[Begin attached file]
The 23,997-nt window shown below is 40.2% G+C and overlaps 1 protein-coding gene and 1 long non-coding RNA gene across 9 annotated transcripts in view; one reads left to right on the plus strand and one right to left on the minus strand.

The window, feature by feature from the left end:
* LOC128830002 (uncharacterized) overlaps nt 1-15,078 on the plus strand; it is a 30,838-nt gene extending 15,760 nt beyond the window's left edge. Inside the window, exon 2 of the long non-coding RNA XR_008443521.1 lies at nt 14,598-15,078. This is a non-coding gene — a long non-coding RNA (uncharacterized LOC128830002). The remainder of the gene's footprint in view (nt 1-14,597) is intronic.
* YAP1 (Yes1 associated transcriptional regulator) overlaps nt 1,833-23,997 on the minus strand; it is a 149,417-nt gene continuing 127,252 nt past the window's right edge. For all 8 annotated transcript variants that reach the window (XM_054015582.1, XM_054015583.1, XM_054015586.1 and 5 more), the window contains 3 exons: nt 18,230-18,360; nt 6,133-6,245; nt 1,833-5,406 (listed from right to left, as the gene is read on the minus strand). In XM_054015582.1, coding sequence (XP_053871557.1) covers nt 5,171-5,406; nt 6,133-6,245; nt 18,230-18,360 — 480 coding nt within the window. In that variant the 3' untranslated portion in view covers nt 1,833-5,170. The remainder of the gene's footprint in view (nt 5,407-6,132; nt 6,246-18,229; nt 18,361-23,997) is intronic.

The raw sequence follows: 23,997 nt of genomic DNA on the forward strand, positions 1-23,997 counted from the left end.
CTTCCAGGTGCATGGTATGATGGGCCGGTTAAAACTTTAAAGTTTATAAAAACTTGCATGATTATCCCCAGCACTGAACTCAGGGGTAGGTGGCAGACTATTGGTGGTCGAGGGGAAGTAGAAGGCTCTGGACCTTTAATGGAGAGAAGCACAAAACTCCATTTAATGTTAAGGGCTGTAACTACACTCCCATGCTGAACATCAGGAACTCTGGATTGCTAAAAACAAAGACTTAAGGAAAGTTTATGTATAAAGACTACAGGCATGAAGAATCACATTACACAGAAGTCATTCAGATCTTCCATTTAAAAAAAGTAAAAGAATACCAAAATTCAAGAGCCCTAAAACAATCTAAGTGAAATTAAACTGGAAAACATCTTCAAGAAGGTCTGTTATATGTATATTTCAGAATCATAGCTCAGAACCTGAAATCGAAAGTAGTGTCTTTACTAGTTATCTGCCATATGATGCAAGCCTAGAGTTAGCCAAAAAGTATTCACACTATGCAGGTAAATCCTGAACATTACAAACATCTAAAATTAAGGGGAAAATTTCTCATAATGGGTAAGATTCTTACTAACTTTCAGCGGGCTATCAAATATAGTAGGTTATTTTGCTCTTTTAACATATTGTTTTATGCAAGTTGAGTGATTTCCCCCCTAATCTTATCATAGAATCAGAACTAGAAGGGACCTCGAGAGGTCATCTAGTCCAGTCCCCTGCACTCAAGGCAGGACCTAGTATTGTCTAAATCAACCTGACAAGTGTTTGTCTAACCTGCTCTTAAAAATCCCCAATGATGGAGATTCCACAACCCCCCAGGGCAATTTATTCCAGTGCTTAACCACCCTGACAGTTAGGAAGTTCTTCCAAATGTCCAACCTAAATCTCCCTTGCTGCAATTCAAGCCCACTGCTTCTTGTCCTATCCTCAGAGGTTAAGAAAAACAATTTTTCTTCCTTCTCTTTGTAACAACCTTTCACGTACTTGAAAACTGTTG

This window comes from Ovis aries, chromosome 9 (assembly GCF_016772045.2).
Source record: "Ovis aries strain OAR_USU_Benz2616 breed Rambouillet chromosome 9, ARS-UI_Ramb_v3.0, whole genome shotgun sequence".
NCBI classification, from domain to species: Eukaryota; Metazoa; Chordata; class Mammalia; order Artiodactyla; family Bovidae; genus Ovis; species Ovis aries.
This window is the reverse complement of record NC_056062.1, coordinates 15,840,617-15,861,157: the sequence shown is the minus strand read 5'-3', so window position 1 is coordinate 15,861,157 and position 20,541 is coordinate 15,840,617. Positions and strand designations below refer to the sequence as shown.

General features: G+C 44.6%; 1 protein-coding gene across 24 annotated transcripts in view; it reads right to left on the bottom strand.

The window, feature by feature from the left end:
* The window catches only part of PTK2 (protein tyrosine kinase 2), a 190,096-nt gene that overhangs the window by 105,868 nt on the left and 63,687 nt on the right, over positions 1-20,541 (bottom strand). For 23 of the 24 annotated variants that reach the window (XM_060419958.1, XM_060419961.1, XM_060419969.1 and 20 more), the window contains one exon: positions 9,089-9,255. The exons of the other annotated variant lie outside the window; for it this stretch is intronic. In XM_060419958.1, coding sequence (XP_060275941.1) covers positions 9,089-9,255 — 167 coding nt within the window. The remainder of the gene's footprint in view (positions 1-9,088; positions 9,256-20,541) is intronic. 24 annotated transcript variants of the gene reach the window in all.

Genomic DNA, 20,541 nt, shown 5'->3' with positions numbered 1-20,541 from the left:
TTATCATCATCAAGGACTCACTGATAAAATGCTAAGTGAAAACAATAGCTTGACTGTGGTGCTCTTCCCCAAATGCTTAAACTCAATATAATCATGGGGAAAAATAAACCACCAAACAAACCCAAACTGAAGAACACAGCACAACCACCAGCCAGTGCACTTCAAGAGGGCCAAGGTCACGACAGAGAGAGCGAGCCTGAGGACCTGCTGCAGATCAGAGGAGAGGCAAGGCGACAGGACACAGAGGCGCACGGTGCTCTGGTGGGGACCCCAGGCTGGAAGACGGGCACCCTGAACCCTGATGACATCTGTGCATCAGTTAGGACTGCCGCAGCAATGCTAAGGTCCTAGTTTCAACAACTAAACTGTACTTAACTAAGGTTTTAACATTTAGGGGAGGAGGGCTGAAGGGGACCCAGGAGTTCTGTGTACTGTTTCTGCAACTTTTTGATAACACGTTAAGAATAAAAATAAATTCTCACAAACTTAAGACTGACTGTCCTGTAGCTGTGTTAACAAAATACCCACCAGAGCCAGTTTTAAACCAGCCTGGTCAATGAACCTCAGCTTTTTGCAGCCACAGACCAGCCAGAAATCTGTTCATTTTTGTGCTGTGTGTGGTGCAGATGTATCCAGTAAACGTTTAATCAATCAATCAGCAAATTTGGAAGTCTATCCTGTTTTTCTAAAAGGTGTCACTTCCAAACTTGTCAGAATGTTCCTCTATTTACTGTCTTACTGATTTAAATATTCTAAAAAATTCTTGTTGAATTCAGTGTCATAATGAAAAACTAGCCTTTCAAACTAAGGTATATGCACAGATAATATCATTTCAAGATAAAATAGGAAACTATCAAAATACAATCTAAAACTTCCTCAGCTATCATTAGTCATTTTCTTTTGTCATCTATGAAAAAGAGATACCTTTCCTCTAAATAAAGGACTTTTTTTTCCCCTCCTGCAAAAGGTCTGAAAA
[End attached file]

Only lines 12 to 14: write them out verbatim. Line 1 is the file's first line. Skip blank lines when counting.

The window, feature by feature from the left end:
* The window catches only part of PTK2 (protein tyrosine kinase 2), a 190,096-nt gene that overhangs the window by 105,868 nt on the left and 63,687 nt on the right, over positions 1-20,541 (bottom strand). For 23 of the 24 annotated variants that reach the window (XM_060419958.1, XM_060419961.1, XM_060419969.1 and 20 more), the window contains one exon: positions 9,089-9,255. The exons of the other annotated variant lie outside the window; for it this stretch is intronic. In XM_060419958.1, coding sequence (XP_060275941.1) covers positions 9,089-9,255 — 167 coding nt within the window. The remainder of the gene's footprint in view (positions 1-9,088; positions 9,256-20,541) is intronic. 24 annotated transcript variants of the gene reach the window in all.

Genomic DNA, 20,541 nt, shown 5'->3' with positions numbered 1-20,541 from the left: